Madness and magic from Maradona’s motherland
Last weekend’s action in Argentina was closer to battles in the Coliseum during the Roman empire rather than a set of football matches in the 21st century.
The gladiators went into combat with full-blooded zeal, there was blood, there were tears, there were fights, and of course there were casualties. Check out Olé’s compendium of the weekend’s foul play – replete with highly objectionable sound effects - to put yourself in the zone.
Then take a look at All Boys’ persecution of Racing’s Gio Moreno.
It is important to add here that in amongst the aftermath of this match, All Boys fans are furious that none of Racing’s tough tackles were included in any of the ‘highlights’ packages.
Anyway. After the game the All Boys coach, Pepe Romero, reprimanded his men for their physical approach. But this was before the news that Gio Moreno will miss the next 6-8 months through an injury picked up in the game.
Cue screen grabs, 24 hour sports channels wall to wall coverage, and an explosion on YouTube and Twitter.
Few people had forgotten the elbow that Hugo Barrientos landed on Rubén Ramírez’ face towards the end of last campaign. But when Barrientos then kicked Gio Moreno all game long last weekend, and Gio then kicked back in retaliation - putting himself out of action for up to eight months in the process - we were all reminded of that elbow, of what an evil being Barrientos is, how he should be banished from the country… and then some.
There are several layers of bad news from Giogate. First, is that there is no remorse – from anyone. Certainly not from Barrientos, who refuses to admit that he lead All Boys’ efforts to hack Moreno out of the match.
Nor was there condemnation from Barrientos’ team mates either. ‘It’s not as if he committed genocide, is it?’ responded All Boys keeper Nicolás Cambiasso when asked for his opinion.
The match referee says he gave nine yellow (!) cards, so he did his part. He also claims that he didn’t see many of the fouls, adding that Gio and Barrientos were winding each other up all match long (subtext: Gio had it coming).
Racing fans are up in arms, as they lose their best player for the whole season. Colombians lose their player for the Copa America. Racing say they are considering taking legal action.
Barrientos, meanwhile, also says he is considering legal action - against a number of journalists for inciting violence against him. He says his children received death threats.
Fans, meanwhile, lost all sense of proportion. All Boys say the others should stop crying, in no way admitting their team’s responsibility in all this. Racing fans meanwhile published where Barrientos lives on forums and announced protests at AFA, at Barrientos’ house, on the corner of their block… The real problem here is why Gio Moreno was injured, and in this, there are three culprits.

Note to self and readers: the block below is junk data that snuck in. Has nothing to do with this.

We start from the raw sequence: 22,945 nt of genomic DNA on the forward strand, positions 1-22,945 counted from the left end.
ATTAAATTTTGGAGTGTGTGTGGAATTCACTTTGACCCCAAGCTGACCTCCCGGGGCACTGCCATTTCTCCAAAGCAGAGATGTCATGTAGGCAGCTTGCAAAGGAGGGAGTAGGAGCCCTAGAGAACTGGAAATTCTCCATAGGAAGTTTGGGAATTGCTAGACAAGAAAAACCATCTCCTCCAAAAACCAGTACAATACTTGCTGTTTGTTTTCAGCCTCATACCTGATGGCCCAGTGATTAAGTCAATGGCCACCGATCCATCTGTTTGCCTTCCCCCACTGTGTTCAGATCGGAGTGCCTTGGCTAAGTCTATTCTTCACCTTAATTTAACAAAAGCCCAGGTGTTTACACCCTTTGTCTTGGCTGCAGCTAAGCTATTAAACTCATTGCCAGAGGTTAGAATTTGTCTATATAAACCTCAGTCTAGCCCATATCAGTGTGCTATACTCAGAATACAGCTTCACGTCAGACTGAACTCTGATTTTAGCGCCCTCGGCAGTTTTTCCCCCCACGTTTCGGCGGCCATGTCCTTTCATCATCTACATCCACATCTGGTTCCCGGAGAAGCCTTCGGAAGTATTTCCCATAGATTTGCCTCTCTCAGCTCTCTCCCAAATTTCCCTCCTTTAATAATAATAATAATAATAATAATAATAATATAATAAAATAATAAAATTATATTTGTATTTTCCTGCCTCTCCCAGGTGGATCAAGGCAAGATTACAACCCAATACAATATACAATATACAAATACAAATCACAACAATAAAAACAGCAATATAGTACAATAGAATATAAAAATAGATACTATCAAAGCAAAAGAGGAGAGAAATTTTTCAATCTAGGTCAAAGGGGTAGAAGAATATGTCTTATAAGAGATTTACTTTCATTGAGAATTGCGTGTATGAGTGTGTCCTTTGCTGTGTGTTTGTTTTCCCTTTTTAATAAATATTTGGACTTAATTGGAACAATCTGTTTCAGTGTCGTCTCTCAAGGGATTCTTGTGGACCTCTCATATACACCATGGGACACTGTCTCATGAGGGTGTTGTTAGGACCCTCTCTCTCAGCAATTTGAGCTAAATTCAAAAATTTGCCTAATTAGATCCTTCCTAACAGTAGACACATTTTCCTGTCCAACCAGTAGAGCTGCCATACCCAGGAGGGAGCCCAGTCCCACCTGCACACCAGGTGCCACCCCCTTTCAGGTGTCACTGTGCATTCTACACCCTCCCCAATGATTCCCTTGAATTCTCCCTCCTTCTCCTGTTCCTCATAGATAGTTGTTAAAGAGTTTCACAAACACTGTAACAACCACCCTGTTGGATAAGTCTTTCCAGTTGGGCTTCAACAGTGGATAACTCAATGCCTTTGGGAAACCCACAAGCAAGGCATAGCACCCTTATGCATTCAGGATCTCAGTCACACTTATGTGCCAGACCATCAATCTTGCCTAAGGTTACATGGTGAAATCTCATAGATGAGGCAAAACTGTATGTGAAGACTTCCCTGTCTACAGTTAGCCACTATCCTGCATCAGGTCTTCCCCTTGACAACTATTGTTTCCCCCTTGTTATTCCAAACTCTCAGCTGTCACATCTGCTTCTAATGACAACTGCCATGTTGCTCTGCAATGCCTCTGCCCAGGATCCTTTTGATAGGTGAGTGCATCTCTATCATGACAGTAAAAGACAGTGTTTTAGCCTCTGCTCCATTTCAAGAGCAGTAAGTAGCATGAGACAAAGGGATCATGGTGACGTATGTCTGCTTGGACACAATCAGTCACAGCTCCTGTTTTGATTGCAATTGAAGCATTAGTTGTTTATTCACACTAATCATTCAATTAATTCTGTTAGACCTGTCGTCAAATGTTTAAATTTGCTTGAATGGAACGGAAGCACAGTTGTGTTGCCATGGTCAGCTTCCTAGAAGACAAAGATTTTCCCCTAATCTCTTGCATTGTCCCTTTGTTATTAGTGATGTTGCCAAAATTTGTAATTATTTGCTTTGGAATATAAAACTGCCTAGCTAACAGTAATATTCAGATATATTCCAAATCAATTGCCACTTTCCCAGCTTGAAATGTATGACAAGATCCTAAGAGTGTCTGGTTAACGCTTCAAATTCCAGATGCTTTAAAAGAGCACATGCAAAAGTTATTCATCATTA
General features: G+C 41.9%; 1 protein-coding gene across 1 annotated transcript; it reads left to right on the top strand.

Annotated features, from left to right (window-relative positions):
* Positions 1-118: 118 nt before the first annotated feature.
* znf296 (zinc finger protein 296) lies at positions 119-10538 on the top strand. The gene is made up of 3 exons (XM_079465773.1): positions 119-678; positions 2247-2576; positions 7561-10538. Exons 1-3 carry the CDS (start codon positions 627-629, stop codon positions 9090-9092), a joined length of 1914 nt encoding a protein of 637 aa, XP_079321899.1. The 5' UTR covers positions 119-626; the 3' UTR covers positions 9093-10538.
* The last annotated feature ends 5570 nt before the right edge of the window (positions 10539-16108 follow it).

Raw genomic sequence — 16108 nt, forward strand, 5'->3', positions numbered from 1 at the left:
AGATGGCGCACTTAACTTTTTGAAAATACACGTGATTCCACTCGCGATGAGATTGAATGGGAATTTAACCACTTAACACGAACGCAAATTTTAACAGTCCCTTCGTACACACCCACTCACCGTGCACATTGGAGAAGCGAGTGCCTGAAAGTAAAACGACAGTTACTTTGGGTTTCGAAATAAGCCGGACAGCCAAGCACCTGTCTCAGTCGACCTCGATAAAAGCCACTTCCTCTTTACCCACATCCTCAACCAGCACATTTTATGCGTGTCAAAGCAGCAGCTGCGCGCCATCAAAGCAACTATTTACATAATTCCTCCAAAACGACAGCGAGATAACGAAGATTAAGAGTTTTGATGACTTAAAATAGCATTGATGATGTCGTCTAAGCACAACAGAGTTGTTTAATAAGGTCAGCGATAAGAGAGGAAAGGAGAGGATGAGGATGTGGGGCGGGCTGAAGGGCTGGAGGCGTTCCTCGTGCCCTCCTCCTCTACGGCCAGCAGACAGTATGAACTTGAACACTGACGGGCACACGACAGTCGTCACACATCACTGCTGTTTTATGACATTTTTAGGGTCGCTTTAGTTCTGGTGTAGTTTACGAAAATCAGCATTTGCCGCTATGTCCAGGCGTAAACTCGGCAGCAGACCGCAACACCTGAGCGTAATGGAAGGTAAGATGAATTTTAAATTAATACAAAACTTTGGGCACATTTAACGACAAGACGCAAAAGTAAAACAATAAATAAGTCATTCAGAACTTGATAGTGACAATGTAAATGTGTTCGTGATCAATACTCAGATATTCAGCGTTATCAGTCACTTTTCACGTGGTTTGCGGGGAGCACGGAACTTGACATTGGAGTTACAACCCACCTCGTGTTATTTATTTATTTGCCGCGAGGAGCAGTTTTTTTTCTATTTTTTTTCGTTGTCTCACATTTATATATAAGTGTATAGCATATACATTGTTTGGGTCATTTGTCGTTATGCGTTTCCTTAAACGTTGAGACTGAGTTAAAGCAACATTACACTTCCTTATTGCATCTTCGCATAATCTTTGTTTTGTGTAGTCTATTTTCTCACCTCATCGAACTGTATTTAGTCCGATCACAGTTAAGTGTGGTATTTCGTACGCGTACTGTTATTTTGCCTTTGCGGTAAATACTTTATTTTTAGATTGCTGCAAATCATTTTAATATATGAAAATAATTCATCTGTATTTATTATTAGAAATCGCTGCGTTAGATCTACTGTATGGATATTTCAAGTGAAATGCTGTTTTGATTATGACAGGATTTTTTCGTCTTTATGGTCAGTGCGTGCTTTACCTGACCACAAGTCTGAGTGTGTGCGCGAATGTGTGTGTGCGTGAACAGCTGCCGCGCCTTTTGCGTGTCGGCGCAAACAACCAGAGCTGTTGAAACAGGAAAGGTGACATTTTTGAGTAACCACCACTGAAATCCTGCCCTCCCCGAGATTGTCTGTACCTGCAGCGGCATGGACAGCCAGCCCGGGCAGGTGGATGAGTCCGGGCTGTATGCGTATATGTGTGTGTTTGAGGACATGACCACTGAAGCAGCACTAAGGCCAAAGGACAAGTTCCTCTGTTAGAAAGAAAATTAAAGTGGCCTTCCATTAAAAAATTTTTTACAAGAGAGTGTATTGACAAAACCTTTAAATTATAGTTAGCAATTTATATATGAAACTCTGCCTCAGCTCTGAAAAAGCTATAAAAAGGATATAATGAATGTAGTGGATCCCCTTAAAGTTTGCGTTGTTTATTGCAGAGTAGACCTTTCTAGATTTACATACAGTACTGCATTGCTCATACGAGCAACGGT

First are clearly the players themselves, who choose to try and kick their most talented opponents out of games, flagrantly ignoring anything resembling a code of conduct amongst fellow professionals.
Second there is the refereeing. If there a message sent out that violent foul play is not accepted – done by sending players off – it stops. But that message is never sent (curiously, it was the same referee who failed to protect Gio Moreno as the one who didn’t see Barrientos’ elbow on Ramírez).
The third culprit is the one party in all this who will never, ever, accept responsibility. The supporters.
No fan who has ever sung at matches demanding their players pongan más huevo’ – ‘put more balls into it’ – can complain when one of their own players is injured. Demanding more guts, more balls, more macho footballers, (while at the same time crucifying your club’s own players who do not demonstrably put in heavier challenges) means there is only one possible outcome.
The culture of más huevo, of winning ‘whatever it takes’, together with the permissive refereeing standards is what injured Gio Moreno, together with his own reaction. Singling out one player for a witch-hunt achieves nothing.
But fear not. Hugo Barrientos won’t play this weekend. He picked up his fifth yellow card against Racing, so sits this one out.
FIXTURES Friday Gimnasia v Olimpo, Banfield v Colón Saturday Argentinos v Independiente, Newell’s v Lanús, Vélez v All Boys, Racing v Boca Sunday Quilmes v Estudiantes, River-Huracán Monday Arsenal v Tigre, Godoy Cruz v San Lorenzo
Latest South American Football News
Riquelme stunner sends Corinthians crashing
River Plate fan falls to his death from top tier
Ronaldinho assists inspire Mineiro to victory
Independiente draw 0-0 with title-chasing Lanus
Real Garcilaso reach Libertadores quarter-finals
He's here, he's there, he's...
The cost of Premier League away travel
FourFourTwo is brought to you by Haymarket Consumer Media & FourFourTwo is part of Haymarket Sport
| International Licensing | © Haymarket Media Group 2010